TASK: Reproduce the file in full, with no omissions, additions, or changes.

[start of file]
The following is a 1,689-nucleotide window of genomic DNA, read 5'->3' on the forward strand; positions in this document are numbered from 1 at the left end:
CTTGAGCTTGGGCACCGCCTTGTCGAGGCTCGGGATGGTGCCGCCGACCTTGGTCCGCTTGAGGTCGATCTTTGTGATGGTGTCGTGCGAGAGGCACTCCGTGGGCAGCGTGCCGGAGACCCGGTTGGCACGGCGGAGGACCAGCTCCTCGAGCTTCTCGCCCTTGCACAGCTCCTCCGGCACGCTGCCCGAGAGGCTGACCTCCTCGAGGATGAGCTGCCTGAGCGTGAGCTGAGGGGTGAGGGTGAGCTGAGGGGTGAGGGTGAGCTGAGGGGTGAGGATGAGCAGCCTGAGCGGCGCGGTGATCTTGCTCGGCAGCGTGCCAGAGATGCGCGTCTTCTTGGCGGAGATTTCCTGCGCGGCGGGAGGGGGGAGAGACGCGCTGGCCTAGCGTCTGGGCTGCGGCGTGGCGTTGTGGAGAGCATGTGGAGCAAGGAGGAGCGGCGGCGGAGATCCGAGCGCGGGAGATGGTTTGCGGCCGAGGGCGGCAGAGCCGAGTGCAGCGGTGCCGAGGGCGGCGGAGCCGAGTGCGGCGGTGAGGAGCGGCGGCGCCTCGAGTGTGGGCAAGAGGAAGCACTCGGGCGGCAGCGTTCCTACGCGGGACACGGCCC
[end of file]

The following is a 1,689-nucleotide window of genomic DNA, read 5'->3' on the forward strand; positions in this document are numbered from 1 at the left end:
CTTGAGCTTGGGCACCGCCTTGTCGAGGCTCGGGATGGTGCCGCCGACCTTGGTCCGCTTGAGGTCGATCTTTGTGATGGTGTCGTGCGAGAGGCACTCCGTGGGCAGCGTGCCGGAGACCCGGTTGGCACGGCGGAGGACCAGCTCCTCGAGCTTCTCGCCCTTGCACAGCTCCTCCGGCACGCTGCCCGAGAGGCTGACCTCCTCGAGGATGAGCTGCCTGAGCGTGAGCTGAGGGGTGAGGGTGAGCTGAGGGGTGAGGGTGAGCTGAGGGGTGAGGATGAGCAGCCTGAGCGGCGCGGTGATCTTGCTCGGCAGCGTGCCAGAGATGCGCGTCTTCTTGGCGGAGATTTCCTGCGCGGCGGGAGGGGGGAGAGACGCGCTGGCCTAGCGTCTGGGCTGCGGCGTGGCGTTGTGGAGAGCATGTGGAGCAAGGAGGAGCGGCGGCGGAGATCCGAGCGCGGGAGATGGTTTGCGGCCGAGGGCGGCAGAGCCGAGTGCAGCGGTGCCGAGGGCGGCGGAGCCGAGTGCGGCGGTGAGGAGCGGCGGCGCCTCGAGTGTGGGCAAGAGGAAGCACTCGGGCGGCAGCGTTCCTACGCGGGACACGGCCC